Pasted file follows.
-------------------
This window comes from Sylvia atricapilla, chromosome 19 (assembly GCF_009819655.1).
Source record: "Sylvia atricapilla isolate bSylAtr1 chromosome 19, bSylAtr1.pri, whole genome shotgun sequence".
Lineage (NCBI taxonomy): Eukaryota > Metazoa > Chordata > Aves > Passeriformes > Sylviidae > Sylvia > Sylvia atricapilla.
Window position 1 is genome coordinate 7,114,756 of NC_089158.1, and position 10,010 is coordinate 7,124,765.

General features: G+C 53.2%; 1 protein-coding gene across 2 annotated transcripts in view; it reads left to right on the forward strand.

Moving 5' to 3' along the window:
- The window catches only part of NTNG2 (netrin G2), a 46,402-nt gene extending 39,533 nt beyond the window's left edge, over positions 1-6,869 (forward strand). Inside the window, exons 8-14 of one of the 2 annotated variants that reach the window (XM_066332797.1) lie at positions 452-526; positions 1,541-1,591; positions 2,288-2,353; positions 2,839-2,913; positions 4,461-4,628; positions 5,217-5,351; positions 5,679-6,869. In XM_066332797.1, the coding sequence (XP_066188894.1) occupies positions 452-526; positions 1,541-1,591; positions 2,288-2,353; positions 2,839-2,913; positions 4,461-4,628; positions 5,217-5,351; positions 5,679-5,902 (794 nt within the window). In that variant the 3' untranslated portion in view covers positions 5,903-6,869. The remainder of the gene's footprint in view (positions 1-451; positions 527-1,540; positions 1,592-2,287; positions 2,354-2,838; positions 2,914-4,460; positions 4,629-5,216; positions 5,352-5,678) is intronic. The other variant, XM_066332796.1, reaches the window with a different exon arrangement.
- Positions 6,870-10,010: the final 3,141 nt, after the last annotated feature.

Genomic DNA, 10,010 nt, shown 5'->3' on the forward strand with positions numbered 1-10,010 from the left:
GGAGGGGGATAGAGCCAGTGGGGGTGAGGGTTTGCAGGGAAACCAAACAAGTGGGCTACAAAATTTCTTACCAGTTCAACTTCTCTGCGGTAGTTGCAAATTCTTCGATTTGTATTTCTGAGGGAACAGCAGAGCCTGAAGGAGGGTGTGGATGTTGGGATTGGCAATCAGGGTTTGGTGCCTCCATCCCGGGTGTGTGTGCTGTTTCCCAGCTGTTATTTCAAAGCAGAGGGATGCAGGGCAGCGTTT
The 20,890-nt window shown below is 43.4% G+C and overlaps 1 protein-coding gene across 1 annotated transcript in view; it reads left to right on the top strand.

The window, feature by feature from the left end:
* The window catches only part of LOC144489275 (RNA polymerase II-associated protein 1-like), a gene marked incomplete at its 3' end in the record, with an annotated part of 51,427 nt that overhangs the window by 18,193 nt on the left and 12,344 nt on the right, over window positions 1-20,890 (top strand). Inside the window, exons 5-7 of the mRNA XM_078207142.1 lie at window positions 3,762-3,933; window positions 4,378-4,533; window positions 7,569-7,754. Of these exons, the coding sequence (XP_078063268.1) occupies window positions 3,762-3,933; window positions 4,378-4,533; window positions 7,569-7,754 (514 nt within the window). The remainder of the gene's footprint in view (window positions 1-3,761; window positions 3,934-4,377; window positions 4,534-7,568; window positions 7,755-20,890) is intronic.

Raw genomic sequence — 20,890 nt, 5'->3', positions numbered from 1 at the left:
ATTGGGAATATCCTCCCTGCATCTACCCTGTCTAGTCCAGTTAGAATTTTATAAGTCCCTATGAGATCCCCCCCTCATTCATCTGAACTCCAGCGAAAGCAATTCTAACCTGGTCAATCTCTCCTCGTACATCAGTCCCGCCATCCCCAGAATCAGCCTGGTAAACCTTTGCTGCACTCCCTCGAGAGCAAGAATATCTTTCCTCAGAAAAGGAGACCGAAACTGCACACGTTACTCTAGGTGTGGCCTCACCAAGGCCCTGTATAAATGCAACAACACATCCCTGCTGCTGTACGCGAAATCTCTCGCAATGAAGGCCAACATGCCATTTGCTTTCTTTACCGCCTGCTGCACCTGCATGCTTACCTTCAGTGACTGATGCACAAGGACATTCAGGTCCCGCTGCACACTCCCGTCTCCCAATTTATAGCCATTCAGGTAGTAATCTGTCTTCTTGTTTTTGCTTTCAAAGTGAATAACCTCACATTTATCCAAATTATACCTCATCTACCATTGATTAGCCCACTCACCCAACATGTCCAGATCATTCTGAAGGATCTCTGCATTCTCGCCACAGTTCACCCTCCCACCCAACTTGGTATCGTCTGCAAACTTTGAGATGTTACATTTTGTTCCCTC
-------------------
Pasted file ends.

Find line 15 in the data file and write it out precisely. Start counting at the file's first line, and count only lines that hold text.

ATTGGGAATATCCTCCCTGCATCTACCCTGTCTAGTCCAGTTAGAATTTTATAAGTCCCTATGAGATCCCCCCCTCATTCATCTGAACTCCAGCGAAAGCAATTCTAACCTGGTCAATCTCTCCTCGTACATCAGTCCCGCCATCCCCAGAATCAGCCTGGTAAACCTTTGCTGCACTCCCTCGAGAGCAAGAATATCTTTCCTCAGAAAAGGAGACCGAAACTGCACACGTTACTCTAGGTGTGGCCTCACCAAGGCCCTGTATAAATGCAACAACACATCCCTGCTGCTGTACGCGAAATCTCTCGCAATGAAGGCCAACATGCCATTTGCTTTCTTTACCGCCTGCTGCACCTGCATGCTTACCTTCAGTGACTGATGCACAAGGACATTCAGGTCCCGCTGCACACTCCCGTCTCCCAATTTATAGCCATTCAGGTAGTAATCTGTCTTCTTGTTTTTGCTTTCAAAGTGAATAACCTCACATTTATCCAAATTATACCTCATCTACCATTGATTAGCCCACTCACCCAACATGTCCAGATCATTCTGAAGGATCTCTGCATTCTCGCCACAGTTCACCCTCCCACCCAACTTGGTATCGTCTGCAAACTTTGAGATGTTACATTTTGTTCCCTC